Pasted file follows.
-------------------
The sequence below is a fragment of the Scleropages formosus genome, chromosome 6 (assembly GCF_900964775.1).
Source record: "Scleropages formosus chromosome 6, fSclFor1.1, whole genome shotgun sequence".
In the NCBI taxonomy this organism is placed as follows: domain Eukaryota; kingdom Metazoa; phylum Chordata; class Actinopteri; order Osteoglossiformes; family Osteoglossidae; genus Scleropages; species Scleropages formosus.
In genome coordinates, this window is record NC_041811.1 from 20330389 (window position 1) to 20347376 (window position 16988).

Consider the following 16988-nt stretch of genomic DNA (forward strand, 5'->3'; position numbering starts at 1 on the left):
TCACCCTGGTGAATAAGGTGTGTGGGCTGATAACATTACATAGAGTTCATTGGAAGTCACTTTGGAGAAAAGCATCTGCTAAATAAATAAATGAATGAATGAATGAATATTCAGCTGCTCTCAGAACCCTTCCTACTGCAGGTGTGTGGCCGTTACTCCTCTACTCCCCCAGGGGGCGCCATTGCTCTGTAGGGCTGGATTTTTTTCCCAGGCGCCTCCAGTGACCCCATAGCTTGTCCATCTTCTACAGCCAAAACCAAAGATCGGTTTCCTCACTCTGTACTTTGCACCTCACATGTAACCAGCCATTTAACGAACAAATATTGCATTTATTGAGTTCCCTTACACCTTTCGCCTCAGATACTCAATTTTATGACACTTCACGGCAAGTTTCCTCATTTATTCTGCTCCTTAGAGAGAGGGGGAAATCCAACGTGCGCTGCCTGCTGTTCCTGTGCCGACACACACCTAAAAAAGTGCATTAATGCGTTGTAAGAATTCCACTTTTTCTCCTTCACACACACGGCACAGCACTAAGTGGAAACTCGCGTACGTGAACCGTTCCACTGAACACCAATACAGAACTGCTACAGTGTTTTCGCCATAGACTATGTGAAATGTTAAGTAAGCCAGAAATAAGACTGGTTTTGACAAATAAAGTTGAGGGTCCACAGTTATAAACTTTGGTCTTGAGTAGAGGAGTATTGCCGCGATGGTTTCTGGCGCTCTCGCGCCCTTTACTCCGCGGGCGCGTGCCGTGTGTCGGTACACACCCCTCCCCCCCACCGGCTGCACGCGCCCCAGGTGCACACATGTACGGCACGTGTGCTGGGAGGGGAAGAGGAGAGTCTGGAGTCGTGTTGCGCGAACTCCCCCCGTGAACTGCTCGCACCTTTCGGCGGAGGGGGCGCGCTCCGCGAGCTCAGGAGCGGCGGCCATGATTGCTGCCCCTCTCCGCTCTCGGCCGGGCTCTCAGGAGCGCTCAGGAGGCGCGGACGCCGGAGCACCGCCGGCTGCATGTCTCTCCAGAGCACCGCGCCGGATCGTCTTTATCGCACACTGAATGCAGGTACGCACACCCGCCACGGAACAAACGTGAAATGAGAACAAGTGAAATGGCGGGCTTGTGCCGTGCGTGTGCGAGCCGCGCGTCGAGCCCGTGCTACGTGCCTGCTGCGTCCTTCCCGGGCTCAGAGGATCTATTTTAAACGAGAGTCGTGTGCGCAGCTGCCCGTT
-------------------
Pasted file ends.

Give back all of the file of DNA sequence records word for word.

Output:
The sequence below is a fragment of the Scleropages formosus genome, chromosome 6 (assembly GCF_900964775.1).
Source record: "Scleropages formosus chromosome 6, fSclFor1.1, whole genome shotgun sequence".
In the NCBI taxonomy this organism is placed as follows: domain Eukaryota; kingdom Metazoa; phylum Chordata; class Actinopteri; order Osteoglossiformes; family Osteoglossidae; genus Scleropages; species Scleropages formosus.
In genome coordinates, this window is record NC_041811.1 from 20330389 (window position 1) to 20347376 (window position 16988).

Consider the following 16988-nt stretch of genomic DNA (forward strand, 5'->3'; position numbering starts at 1 on the left):
TCACCCTGGTGAATAAGGTGTGTGGGCTGATAACATTACATAGAGTTCATTGGAAGTCACTTTGGAGAAAAGCATCTGCTAAATAAATAAATGAATGAATGAATGAATATTCAGCTGCTCTCAGAACCCTTCCTACTGCAGGTGTGTGGCCGTTACTCCTCTACTCCCCCAGGGGGCGCCATTGCTCTGTAGGGCTGGATTTTTTTCCCAGGCGCCTCCAGTGACCCCATAGCTTGTCCATCTTCTACAGCCAAAACCAAAGATCGGTTTCCTCACTCTGTACTTTGCACCTCACATGTAACCAGCCATTTAACGAACAAATATTGCATTTATTGAGTTCCCTTACACCTTTCGCCTCAGATACTCAATTTTATGACACTTCACGGCAAGTTTCCTCATTTATTCTGCTCCTTAGAGAGAGGGGGAAATCCAACGTGCGCTGCCTGCTGTTCCTGTGCCGACACACACCTAAAAAAGTGCATTAATGCGTTGTAAGAATTCCACTTTTTCTCCTTCACACACACGGCACAGCACTAAGTGGAAACTCGCGTACGTGAACCGTTCCACTGAACACCAATACAGAACTGCTACAGTGTTTTCGCCATAGACTATGTGAAATGTTAAGTAAGCCAGAAATAAGACTGGTTTTGACAAATAAAGTTGAGGGTCCACAGTTATAAACTTTGGTCTTGAGTAGAGGAGTATTGCCGCGATGGTTTCTGGCGCTCTCGCGCCCTTTACTCCGCGGGCGCGTGCCGTGTGTCGGTACACACCCCTCCCCCCCACCGGCTGCACGCGCCCCAGGTGCACACATGTACGGCACGTGTGCTGGGAGGGGAAGAGGAGAGTCTGGAGTCGTGTTGCGCGAACTCCCCCCGTGAACTGCTCGCACCTTTCGGCGGAGGGGGCGCGCTCCGCGAGCTCAGGAGCGGCGGCCATGATTGCTGCCCCTCTCCGCTCTCGGCCGGGCTCTCAGGAGCGCTCAGGAGGCGCGGACGCCGGAGCACCGCCGGCTGCATGTCTCTCCAGAGCACCGCGCCGGATCGTCTTTATCGCACACTGAATGCAGGTACGCACACCCGCCACGGAACAAACGTGAAATGAGAACAAGTGAAATGGCGGGCTTGTGCCGTGCGTGTGCGAGCCGCGCGTCGAGCCCGTGCTACGTGCCTGCTGCGTCCTTCCCGGGCTCAGAGGATCTATTTTAAACGAGAGTCGTGTGCGCAGCTGCCCGTT